CONNECTING PEOPLE TO IDEAS AND TO EACH OTHER
CONNECTING PEOPLE TO IDEAS AND TO EACH OTHER
Essay

What Riding Trains Taught Me About Americans

Rail Travel Induces a Reverie and Intimacy Among Its Diverse Passengers

The Southwest Chief in Colorado. Photo courtesy of Wikimedia Commons.

What It Means to Be American Amos, a one-legged Amish man, was having trouble with his new prosthesis. He left the leg in his sleeping compartment and came to the diner on crutches—a hazardous ambulation on a moving train.

Because Amish do not buy health insurance nor take Medicare or Social Security, he rode The Southwest Chief from Chicago to California and went to Mexico to see a doctor. He paid cash for the leg in Tijuana.

“A van picked us up at border and took us to a clinic,” he told me. “They have everything down there.”

Now he was eastbound, crossing the treeless high plains of eastern Colorado. Amos stared out at the sagebrush and sighed, “I just want to be back on the farm. I don’t suppose you know anything about feeder calves, do you?”

I knew enough to make conversation, and by the time dessert arrived, I had learned how to finish, or fatten, a calf with corn.

I’ve ridden Amtrak since college, and, in recent years, logged nearly 100,000 miles researching and promoting a book on rail policy. Dinner with Amos was one of my more remarkable encounters. But it wasn’t entirely unusual. During meals in the diner, where Amtrak practices community seating, Americans who might never otherwise encounter one another sit face to face at tables and break bread.

All mass transit brings Americans together, of course. When we travel, the self-segregation we otherwise practice—by race, income, education, politics, culture, religion, class, or political tribe—evaporates. But a train is special. Unlike a 20-minute commute on a city bus or subway, or an airline flight in the cramped seat of a fuselage, a train requires the commitment of time and space. Passengers ride together for hours, even days, and during the journey have the liberty to move about, eat and drink, and socialize.

Trains also have an intimacy with landscape. Incapable of negotiating steep topography, they follow valleys, hug rivers and oceanfronts, and strike out across plains and desert basins. Train travel induces a sort of reverie—a hypnotic feeling of being adrift on the geography of America. Passengers, many of whom are seeing the country for the first time, marvel at its beauty, diversity, and exoticness. And those feelings carry over to an inclination to engage one another and embrace the same diversity within the rolling coaches.

So while I still fly on airplanes, if I can work a long-distance train into my travels, I get aboard. When I want to feel and hear the zeitgeist of America, I get on a train.

Early in the Great Recession, on The Empire Builder—running from Chicago to the Pacific Northwest—I encountered jobless men converging on North Dakota with just a few dollars in their pockets and the hope of work. In Williston, men who had arrived months earlier in the oil patch boarded the train to go home for a few days and see family before heading back to sprawling “man camps” erected by Halliburton.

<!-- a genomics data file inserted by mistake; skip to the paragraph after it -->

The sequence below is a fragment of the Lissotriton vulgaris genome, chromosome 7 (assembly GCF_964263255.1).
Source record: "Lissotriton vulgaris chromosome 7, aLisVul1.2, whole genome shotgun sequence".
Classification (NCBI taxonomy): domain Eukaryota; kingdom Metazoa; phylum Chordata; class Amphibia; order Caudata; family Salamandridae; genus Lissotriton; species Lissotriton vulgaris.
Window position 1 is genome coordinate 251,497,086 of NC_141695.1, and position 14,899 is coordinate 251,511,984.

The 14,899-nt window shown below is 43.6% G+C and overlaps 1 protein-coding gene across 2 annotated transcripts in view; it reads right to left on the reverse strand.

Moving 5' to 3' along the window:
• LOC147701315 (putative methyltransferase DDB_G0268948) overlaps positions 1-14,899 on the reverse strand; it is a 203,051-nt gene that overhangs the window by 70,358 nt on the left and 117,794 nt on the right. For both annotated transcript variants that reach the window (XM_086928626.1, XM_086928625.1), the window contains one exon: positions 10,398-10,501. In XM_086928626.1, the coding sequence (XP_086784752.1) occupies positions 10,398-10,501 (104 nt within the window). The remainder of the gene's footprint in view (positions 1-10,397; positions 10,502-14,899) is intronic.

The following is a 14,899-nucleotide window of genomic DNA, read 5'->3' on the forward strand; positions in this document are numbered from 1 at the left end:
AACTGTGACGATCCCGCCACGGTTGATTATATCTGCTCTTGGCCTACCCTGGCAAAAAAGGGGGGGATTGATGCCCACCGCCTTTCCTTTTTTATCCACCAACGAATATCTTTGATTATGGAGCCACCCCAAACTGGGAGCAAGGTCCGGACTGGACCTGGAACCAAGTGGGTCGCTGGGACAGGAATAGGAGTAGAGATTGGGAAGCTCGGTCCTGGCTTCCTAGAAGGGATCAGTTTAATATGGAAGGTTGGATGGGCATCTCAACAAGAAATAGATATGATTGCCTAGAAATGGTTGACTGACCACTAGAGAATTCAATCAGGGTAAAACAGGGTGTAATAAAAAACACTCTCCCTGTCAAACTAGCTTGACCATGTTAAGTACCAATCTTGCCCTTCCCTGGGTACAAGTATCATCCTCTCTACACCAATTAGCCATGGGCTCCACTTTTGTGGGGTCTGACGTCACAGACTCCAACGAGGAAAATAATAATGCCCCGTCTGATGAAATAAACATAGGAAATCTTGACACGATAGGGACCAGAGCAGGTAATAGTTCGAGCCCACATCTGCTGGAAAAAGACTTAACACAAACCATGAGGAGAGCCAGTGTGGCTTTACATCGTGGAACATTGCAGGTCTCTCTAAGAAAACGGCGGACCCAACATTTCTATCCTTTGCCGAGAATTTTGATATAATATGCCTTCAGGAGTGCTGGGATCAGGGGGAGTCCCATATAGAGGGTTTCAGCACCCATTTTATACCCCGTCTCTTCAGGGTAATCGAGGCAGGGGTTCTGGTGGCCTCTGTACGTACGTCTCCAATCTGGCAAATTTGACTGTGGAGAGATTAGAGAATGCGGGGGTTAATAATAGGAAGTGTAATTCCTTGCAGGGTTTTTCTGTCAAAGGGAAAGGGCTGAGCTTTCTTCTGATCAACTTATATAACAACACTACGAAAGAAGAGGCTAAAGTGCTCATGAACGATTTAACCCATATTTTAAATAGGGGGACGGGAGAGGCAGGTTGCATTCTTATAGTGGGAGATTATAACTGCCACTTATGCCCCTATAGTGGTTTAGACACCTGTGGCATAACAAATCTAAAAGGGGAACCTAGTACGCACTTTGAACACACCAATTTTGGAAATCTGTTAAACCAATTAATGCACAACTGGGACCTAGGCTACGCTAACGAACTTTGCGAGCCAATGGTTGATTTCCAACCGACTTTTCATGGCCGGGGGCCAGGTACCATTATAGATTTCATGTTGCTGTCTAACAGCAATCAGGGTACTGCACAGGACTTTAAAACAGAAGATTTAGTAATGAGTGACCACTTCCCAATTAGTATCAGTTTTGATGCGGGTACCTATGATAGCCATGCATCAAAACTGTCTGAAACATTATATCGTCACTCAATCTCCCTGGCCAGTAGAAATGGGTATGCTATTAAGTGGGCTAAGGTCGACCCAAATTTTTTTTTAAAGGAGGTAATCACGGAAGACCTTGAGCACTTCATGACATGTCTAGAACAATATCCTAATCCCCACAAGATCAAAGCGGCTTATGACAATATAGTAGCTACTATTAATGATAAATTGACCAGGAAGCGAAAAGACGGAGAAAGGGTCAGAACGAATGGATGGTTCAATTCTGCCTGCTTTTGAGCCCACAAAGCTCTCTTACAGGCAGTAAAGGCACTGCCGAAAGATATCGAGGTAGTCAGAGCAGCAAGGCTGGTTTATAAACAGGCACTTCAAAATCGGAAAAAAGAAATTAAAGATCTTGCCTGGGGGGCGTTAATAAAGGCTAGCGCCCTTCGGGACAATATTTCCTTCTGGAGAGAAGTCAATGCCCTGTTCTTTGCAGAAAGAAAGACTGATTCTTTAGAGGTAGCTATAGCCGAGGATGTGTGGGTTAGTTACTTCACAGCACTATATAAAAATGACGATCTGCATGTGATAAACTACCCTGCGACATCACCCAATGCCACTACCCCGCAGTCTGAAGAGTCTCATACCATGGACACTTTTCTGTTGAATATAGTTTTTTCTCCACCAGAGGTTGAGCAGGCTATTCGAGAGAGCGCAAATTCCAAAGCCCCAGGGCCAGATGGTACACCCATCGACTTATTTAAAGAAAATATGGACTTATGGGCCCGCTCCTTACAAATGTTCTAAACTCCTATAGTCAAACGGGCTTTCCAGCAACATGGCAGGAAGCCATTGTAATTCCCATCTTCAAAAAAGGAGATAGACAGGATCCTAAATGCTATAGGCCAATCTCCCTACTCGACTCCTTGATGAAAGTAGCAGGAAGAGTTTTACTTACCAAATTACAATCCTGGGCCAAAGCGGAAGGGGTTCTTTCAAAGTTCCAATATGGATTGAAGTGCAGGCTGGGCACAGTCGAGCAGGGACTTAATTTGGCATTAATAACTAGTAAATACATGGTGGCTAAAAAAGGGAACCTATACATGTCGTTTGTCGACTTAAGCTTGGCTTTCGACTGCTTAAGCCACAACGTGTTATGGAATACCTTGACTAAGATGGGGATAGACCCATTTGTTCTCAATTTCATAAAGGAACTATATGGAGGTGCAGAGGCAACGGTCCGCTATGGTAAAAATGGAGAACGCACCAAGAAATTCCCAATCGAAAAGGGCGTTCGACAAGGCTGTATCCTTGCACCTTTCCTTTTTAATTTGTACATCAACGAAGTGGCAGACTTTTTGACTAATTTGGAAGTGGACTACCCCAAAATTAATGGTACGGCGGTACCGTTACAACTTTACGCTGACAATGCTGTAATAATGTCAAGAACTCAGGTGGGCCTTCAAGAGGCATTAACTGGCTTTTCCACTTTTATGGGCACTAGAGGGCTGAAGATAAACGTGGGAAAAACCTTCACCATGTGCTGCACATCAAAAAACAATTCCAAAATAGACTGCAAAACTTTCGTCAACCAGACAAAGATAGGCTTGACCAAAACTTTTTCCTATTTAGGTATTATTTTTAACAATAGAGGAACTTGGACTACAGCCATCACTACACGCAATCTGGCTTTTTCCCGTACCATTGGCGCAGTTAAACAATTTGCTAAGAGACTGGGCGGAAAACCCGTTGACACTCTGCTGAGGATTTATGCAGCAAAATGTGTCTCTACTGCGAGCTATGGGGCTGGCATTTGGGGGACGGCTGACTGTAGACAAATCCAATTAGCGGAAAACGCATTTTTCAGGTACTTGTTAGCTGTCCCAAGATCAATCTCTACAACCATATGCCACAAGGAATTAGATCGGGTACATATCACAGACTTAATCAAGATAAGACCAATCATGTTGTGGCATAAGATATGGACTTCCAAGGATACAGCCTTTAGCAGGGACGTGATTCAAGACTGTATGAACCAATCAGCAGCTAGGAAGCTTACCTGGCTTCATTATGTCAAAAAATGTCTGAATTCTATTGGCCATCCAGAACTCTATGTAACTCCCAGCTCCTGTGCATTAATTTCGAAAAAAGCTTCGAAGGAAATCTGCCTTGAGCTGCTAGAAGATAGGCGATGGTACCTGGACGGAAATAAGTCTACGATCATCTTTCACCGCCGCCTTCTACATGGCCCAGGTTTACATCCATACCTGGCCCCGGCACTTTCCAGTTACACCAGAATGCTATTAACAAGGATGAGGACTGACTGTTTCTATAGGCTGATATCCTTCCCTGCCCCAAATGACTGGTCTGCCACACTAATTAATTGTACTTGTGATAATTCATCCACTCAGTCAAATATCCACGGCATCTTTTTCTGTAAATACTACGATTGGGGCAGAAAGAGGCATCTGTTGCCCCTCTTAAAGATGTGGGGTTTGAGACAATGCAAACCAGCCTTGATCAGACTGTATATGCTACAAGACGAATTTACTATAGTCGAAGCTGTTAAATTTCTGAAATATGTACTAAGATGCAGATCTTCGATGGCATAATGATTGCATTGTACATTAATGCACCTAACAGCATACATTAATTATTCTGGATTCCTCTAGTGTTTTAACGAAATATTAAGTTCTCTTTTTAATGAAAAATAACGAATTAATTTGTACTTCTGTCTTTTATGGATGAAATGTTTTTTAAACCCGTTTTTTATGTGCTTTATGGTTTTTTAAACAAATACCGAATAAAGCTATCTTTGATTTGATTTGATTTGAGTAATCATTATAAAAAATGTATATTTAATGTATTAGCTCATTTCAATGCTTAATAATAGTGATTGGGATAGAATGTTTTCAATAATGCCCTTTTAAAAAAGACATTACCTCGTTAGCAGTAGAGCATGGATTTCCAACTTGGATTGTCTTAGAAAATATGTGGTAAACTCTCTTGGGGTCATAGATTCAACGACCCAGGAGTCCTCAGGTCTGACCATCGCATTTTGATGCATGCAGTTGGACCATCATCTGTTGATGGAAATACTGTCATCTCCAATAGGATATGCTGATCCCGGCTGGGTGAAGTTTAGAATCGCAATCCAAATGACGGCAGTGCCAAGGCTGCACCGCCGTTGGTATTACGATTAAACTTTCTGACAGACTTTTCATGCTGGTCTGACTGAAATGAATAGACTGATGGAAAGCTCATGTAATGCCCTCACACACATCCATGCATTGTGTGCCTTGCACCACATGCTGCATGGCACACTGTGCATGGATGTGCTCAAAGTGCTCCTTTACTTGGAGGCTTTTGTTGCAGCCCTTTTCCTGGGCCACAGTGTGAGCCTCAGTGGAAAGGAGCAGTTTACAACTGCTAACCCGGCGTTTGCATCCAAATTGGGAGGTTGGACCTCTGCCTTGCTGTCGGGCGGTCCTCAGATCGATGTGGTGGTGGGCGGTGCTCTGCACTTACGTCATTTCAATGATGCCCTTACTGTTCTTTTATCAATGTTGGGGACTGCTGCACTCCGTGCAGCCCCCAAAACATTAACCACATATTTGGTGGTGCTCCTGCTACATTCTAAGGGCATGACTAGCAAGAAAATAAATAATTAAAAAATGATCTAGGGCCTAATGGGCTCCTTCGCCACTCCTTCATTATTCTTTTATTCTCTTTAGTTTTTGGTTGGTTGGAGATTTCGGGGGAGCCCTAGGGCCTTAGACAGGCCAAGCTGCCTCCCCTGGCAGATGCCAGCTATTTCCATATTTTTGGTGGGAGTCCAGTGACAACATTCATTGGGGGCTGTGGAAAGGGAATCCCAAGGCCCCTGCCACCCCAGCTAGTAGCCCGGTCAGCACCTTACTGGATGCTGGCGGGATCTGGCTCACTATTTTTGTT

A roughneck having a beer in the observation car told me a woman was arrested for prostitution the day before at his man camp.

“The cops called it a crime. It was a public service. Those man camps are tense.”

Observing America through train windows. Photo courtesy of James McCommons.

The train rolled past campers with no running water parked out on the frozen prairie and rigs flaring off natural gas-like colossal candles. The snow and sky shone red and apocalyptic.

He had not been home for weeks.

“There’s no place out here for a family. And my wife, she’s sick. She got the cancer.”

On The Sunset Limited in New Mexico, I chatted with a Texan returning home from Los Angeles after being checked over at Kaiser Permanente. He tapped his chest.

“A weird virus took out my heart muscle. Two years ago, I had a heart-lung transplant.”

We watched pronghorn antelope sprint away from the train and mule deer standing in dry washes.

When he got up, he clapped me on the shoulder, “Every day is a good one … remember that.”

Over the years, I’ve dined with school teachers, a deputy sheriff, a distraught widower, an apprentice mortician, a veterinarian recruiting for slaughterhouses, a priest who discovered the call in Vietnam, an aging movie star, and a wheezy 98-year-old who was a door gunner on a Flying Fortress. A woman at our table whose own father had been a POW in Germany said, “Thank you for your service.”

He seemed bemused: “It wasn’t my idea. I got drafted.”

In Everett, Washington, my train picked up a cocky young man who told us he had piloted gunships in Iraq and was taking the train to Wenatchee for the funeral of a comrade who had committed suicide. Someone bought him a beer. Years later in Kansas, I ate a steak with a huge man in his late 30s, straw-colored hair flaring out beneath an oily baseball cap. He was like a sheep dog gone feral. He’d been in the “special forces.”